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Record 731 cases of RSV respiratory virus in children and nursing homes

The virus is usually mild but can cause bronchiolitis in young children

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Cases of RSV (respiratory syncytial virus) reached a record of 731 last week, and there were 192 laboratory-confirmed cases of winter flu, with 64 patients in hospital with the virus. Photo: Stock image

Cases of RSV (respiratory syncytial virus) reached a record of 731 last week, and there were 192 laboratory-confirmed cases of winter flu, with 64 patients in hospital with the virus. Photo: Stock image

Cases of RSV (respiratory syncytial virus) reached a record of 731 last week, and there were 192 laboratory-confirmed cases of winter flu, with 64 patients in hospital with the virus. Photo: Stock image

Cases of RSV (respiratory syncytial virus) reached another record of 731 last week, mainly impacting young children but also leading to outbreaks among the over 65s in nursing homes.

The virus, which is usually mild but can cause bronchiolitis in young children, leaving them feeling very unwell, led to 290 hospitalisations last week.

The virus is spread when an infected person coughs or sneezes and it can survive on a surface for up to 24 hours.

It comes as winter flu is also on the rise with 192 laboratory-confirmed cases and 64 patients in hospital with the virus, including two in intensive care.

Meanwhile, Covid-19 related death rates are highest in Mayo, Louth, Cavan and Monaghan, according to the latest figures.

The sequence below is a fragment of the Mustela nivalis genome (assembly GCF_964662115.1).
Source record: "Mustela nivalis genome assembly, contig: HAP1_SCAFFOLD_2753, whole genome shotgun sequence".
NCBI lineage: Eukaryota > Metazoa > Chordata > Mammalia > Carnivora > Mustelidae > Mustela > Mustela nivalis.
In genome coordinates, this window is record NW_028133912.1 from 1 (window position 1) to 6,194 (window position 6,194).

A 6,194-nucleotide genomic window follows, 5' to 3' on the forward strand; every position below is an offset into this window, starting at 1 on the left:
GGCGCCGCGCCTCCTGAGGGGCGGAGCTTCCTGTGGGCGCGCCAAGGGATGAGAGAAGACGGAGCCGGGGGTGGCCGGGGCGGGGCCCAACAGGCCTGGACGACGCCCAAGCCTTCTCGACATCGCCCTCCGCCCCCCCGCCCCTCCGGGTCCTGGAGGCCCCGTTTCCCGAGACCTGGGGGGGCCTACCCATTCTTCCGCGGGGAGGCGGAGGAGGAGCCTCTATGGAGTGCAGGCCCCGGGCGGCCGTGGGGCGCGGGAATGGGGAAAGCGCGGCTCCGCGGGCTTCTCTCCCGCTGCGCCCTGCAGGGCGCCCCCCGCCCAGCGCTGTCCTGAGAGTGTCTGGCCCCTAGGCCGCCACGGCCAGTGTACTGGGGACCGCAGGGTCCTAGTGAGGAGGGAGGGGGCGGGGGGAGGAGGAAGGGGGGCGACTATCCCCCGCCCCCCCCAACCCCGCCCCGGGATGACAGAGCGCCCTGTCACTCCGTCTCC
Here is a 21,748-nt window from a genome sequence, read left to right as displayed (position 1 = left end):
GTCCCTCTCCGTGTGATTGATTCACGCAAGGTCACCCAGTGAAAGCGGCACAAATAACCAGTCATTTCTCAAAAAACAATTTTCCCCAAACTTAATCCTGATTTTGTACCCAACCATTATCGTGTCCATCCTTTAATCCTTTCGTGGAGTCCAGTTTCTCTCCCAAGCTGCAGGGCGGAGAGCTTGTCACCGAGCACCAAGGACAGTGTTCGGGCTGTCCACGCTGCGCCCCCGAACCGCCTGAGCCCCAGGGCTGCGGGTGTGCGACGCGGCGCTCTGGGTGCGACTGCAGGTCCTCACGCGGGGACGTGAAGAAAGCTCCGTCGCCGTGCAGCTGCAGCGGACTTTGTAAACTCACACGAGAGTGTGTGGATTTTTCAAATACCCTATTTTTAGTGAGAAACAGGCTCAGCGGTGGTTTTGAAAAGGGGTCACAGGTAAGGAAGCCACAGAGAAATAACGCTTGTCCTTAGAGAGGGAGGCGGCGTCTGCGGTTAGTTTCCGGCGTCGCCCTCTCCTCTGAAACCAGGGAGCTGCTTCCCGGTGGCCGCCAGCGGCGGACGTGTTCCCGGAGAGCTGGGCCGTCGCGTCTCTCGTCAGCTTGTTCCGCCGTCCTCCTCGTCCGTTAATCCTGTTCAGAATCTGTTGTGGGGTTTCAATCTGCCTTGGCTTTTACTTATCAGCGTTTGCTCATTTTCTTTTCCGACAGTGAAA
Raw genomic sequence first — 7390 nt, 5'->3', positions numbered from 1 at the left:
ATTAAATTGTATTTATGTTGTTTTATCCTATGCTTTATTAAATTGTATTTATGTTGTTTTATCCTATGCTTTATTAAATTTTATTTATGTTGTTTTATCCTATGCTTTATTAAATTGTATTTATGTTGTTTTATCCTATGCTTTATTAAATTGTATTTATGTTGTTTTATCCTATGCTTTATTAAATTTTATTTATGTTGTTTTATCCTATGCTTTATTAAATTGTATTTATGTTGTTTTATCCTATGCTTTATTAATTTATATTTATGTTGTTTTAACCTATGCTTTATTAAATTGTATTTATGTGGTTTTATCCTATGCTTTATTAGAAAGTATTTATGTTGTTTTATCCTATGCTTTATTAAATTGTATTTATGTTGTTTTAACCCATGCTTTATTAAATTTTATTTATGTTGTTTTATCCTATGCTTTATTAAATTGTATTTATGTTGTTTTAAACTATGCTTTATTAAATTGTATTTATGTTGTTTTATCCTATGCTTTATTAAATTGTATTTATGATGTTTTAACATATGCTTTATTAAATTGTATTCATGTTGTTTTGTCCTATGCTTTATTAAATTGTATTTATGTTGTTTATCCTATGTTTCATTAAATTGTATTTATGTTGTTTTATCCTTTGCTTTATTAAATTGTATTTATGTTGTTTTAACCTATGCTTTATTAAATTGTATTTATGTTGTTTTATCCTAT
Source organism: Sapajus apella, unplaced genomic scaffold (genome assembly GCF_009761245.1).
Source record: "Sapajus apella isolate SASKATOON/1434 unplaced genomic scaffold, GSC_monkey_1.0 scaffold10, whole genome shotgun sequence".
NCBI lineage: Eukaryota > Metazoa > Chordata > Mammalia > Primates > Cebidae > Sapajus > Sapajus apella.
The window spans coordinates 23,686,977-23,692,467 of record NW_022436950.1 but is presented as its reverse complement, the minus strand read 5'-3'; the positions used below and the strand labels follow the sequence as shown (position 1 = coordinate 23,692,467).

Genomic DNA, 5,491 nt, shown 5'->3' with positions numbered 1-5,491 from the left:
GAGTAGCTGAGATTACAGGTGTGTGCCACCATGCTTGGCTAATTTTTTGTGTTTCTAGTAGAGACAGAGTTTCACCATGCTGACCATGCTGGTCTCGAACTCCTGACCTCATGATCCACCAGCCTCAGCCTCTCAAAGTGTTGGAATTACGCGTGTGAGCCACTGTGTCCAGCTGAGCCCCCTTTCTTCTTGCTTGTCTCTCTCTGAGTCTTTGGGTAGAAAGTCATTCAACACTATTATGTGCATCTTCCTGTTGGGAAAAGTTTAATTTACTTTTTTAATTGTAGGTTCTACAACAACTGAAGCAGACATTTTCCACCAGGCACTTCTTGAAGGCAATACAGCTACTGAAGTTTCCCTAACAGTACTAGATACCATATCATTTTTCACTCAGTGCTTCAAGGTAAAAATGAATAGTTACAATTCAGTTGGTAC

All counties had a mortality rate of more than 200 per 100,000, with Mayo reaching 249.8 per 100,000 population.

They are followed by Carlow, Dublin, Donegal, Kildare, Roscommon, Wexford, Waterford, Wicklow and Westmeath.

The number of Covid-19-related deaths reported last month rose to 103, up from 61 in September, although some of these fatalities happened earlier and there can be a time-lag to notification.

Covid-19 is rarely the single cause of death and a previous survey found the majority were certified as having the virus as well as at least one other medical condition.

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These could be pre-existing conditions or complications of Covid-19. At the end of last week, there were 8,169 notified deaths so far in the pandemic.

At the end of last week, there were 8,169 notified deaths so far in the pandemic

It come as Covid-19 remains stable here despite fears the colder weather would lead to more spread and hospitalisations.

There were 303 patients with Covid-19 in hospital yesterday, compared to 328 two weeks ago. Of these, eight were in intensive care, down from seventeen earlier in the month. The positivity rate among people having PCR tests was 11.8pc.

The latest report from the Health Protection Surveillance Centre on Covid-19 for last week showed a 20.9pc fall in confirmed PCR cases and a 13.4pc decrease in positive home antigen tests.

Covid-19 vaccination uptake to last Sunday shows just 30.8pc of the over-65s have so far availed of a third booster shot, with over 73pc having got their second booster.

Half of the over-50s have had their second booster with 15.1pc having received their third booster among those who are eligible.

The number of Covid-19 outbreaks fell to 34 last week, nine less than the previous week. The highest number of fifteen was reported in nursing homes, with five in community hospital and long-stay facilities. There were seven outbreaks in acute hospitals. 

Chief Medical Officer Breda Smyth yesterday marked 50 years of Ireland’s EU membership and highlighted the importance of strengthened European collaboration in improving Ireland’s preparedness to face future cross-border health threats.

OpenSky, a Kildare-based digital technology company, has analysed electronic vaccine registers across 31 European countries to understand the links between these registers and overall vaccination rates.

They found a clear link between the level and sophistication of electronic vaccination registers and overall vaccine rates. Ireland ranked 7th out of 31 countries.


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